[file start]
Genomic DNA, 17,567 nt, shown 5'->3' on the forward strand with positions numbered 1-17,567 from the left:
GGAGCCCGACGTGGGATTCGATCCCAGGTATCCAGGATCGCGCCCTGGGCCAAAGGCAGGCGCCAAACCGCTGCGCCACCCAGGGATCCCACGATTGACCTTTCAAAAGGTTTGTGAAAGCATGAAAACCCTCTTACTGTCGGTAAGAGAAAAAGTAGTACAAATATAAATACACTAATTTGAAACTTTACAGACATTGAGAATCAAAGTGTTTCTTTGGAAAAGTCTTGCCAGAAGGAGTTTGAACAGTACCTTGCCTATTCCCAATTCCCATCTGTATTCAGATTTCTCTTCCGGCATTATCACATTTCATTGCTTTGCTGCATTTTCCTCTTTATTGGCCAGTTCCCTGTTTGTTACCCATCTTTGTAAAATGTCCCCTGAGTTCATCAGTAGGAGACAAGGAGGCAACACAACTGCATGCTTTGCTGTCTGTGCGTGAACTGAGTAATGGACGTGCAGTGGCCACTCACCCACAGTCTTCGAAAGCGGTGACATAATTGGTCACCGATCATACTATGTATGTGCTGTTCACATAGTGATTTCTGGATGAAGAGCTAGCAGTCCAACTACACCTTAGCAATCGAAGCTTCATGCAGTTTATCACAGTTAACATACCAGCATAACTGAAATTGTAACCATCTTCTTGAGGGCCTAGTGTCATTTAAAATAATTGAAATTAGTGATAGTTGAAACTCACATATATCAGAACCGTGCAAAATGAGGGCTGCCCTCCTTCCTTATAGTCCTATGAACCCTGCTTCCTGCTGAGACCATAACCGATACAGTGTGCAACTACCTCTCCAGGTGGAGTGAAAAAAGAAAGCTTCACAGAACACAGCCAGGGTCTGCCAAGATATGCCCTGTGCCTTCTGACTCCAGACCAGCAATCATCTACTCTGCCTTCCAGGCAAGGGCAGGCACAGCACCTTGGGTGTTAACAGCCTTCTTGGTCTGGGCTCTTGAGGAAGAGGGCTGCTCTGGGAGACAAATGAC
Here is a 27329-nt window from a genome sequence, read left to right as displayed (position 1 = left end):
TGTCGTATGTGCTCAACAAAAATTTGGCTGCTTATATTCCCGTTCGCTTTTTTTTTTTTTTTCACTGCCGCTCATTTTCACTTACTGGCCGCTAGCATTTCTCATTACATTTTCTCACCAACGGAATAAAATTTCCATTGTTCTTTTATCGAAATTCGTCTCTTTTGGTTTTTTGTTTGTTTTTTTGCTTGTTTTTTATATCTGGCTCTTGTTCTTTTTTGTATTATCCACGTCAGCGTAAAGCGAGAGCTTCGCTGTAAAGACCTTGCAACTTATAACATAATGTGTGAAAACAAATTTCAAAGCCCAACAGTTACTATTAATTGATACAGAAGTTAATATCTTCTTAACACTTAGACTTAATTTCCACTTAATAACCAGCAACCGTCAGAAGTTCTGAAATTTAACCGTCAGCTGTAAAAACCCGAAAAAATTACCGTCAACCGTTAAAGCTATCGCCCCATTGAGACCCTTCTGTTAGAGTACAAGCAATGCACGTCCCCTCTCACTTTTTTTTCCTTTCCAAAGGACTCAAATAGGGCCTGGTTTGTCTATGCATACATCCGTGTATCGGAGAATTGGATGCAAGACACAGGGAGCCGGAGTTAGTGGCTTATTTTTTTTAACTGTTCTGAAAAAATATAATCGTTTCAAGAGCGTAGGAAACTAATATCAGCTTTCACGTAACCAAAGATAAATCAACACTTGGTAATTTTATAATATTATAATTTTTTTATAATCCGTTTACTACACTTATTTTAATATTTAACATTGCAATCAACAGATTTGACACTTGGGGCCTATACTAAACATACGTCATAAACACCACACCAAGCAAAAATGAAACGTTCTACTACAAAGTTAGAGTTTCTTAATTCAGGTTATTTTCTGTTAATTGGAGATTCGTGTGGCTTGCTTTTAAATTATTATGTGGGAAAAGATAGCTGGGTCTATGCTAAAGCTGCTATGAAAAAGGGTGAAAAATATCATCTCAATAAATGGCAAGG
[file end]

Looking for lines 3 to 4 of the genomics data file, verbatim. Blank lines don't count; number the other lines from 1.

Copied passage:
Here is a 27329-nt window from a genome sequence, read left to right as displayed (position 1 = left end):
TGTCGTATGTGCTCAACAAAAATTTGGCTGCTTATATTCCCGTTCGCTTTTTTTTTTTTTTTCACTGCCGCTCATTTTCACTTACTGGCCGCTAGCATTTCTCATTACATTTTCTCACCAACGGAATAAAATTTCCATTGTTCTTTTATCGAAATTCGTCTCTTTTGGTTTTTTGTTTGTTTTTTTGCTTGTTTTTTATATCTGGCTCTTGTTCTTTTTTGTATTATCCACGTCAGCGTAAAGCGAGAGCTTCGCTGTAAAGACCTTGCAACTTATAACATAATGTGTGAAAACAAATTTCAAAGCCCAACAGTTACTATTAATTGATACAGAAGTTAATATCTTCTTAACACTTAGACTTAATTTCCACTTAATAACCAGCAACCGTCAGAAGTTCTGAAATTTAACCGTCAGCTGTAAAAACCCGAAAAAATTACCGTCAACCGTTAAAGCTATCGCCCCATTGAGACCCTTCTGTTAGAGTACAAGCAATGCACGTCCCCTCTCACTTTTTTTTCCTTTCCAAAGGACTCAAATAGGGCCTGGTTTGTCTATGCATACATCCGTGTATCGGAGAATTGGATGCAAGACACAGGGAGCCGGAGTTAGTGGCTTATTTTTTTTAACTGTTCTGAAAAAATATAATCGTTTCAAGAGCGTAGGAAACTAATATCAGCTTTCACGTAACCAAAGATAAATCAACACTTGGTAATTTTATAATATTATAATTTTTTTATAATCCGTTTACTACACTTATTTTAATATTTAACATTGCAATCAACAGATTTGACACTTGGGGCCTATACTAAACATACGTCATAAACACCACACCAAGCAAAAATGAAACGTTCTACTACAAAGTTAGAGTTTCTTAATTCAGGTTATTTTCTGTTAATTGGAGATTCGTGTGGCTTGCTTTTAAATTATTATGTGGGAAAAGATAGCTGGGTCTATGCTAAAGCTGCTATGAAAAAGGGTGAAAAATATCATCTCAATAAATGGCAAGG